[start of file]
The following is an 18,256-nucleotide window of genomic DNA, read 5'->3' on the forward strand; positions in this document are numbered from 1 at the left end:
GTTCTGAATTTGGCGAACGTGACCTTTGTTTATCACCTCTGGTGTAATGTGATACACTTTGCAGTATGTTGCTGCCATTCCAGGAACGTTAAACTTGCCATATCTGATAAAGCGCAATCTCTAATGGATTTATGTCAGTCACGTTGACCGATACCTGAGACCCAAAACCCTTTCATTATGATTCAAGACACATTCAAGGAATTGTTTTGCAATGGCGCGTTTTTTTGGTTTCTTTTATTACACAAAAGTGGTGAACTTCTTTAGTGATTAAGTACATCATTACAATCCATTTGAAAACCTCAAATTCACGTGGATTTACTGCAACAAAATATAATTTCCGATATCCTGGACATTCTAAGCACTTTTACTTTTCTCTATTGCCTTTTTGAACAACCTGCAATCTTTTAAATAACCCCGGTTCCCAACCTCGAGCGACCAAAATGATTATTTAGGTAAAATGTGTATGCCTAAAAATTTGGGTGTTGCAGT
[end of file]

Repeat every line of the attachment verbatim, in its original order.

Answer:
The following is an 18,256-nucleotide window of genomic DNA, read 5'->3' on the forward strand; positions in this document are numbered from 1 at the left end:
GTTCTGAATTTGGCGAACGTGACCTTTGTTTATCACCTCTGGTGTAATGTGATACACTTTGCAGTATGTTGCTGCCATTCCAGGAACGTTAAACTTGCCATATCTGATAAAGCGCAATCTCTAATGGATTTATGTCAGTCACGTTGACCGATACCTGAGACCCAAAACCCTTTCATTATGATTCAAGACACATTCAAGGAATTGTTTTGCAATGGCGCGTTTTTTTGGTTTCTTTTATTACACAAAAGTGGTGAACTTCTTTAGTGATTAAGTACATCATTACAATCCATTTGAAAACCTCAAATTCACGTGGATTTACTGCAACAAAATATAATTTCCGATATCCTGGACATTCTAAGCACTTTTACTTTTCTCTATTGCCTTTTTGAACAACCTGCAATCTTTTAAATAACCCCGGTTCCCAACCTCGAGCGACCAAAATGATTATTTAGGTAAAATGTGTATGCCTAAAAATTTGGGTGTTGCAGT